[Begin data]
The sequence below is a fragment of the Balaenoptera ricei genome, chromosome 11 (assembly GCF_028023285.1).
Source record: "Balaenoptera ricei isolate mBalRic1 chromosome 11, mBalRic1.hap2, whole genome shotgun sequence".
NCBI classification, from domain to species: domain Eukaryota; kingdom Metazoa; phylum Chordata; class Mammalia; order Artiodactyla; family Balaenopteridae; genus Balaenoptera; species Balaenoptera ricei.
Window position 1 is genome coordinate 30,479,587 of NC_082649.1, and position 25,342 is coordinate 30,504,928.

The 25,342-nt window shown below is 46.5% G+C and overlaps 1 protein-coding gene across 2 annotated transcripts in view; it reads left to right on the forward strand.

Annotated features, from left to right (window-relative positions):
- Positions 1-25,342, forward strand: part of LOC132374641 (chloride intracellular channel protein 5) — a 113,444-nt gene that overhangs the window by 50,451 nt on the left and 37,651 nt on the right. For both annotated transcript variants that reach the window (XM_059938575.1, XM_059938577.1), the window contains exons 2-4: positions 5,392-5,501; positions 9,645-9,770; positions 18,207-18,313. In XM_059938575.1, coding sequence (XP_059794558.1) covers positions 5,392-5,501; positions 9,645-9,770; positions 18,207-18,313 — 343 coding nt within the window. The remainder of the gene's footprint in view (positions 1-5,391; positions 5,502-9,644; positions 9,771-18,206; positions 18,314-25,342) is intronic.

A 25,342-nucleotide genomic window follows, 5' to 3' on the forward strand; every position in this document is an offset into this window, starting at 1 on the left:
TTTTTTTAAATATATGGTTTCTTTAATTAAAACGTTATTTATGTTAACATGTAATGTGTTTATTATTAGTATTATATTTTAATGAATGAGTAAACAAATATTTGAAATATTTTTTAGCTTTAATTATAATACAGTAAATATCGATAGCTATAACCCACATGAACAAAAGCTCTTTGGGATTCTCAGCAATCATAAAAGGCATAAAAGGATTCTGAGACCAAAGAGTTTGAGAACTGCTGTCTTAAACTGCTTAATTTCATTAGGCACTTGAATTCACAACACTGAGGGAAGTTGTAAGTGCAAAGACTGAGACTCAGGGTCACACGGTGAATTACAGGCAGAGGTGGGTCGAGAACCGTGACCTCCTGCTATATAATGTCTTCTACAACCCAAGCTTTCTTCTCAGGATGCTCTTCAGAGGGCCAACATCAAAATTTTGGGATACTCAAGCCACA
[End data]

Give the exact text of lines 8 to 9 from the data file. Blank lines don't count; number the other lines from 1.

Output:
A 25,342-nucleotide genomic window follows, 5' to 3' on the forward strand; every position in this document is an offset into this window, starting at 1 on the left:
TTTTTTTAAATATATGGTTTCTTTAATTAAAACGTTATTTATGTTAACATGTAATGTGTTTATTATTAGTATTATATTTTAATGAATGAGTAAACAAATATTTGAAATATTTTTTAGCTTTAATTATAATACAGTAAATATCGATAGCTATAACCCACATGAACAAAAGCTCTTTGGGATTCTCAGCAATCATAAAAGGCATAAAAGGATTCTGAGACCAAAGAGTTTGAGAACTGCTGTCTTAAACTGCTTAATTTCATTAGGCACTTGAATTCACAACACTGAGGGAAGTTGTAAGTGCAAAGACTGAGACTCAGGGTCACACGGTGAATTACAGGCAGAGGTGGGTCGAGAACCGTGACCTCCTGCTATATAATGTCTTCTACAACCCAAGCTTTCTTCTCAGGATGCTCTTCAGAGGGCCAACATCAAAATTTTGGGATACTCAAGCCACA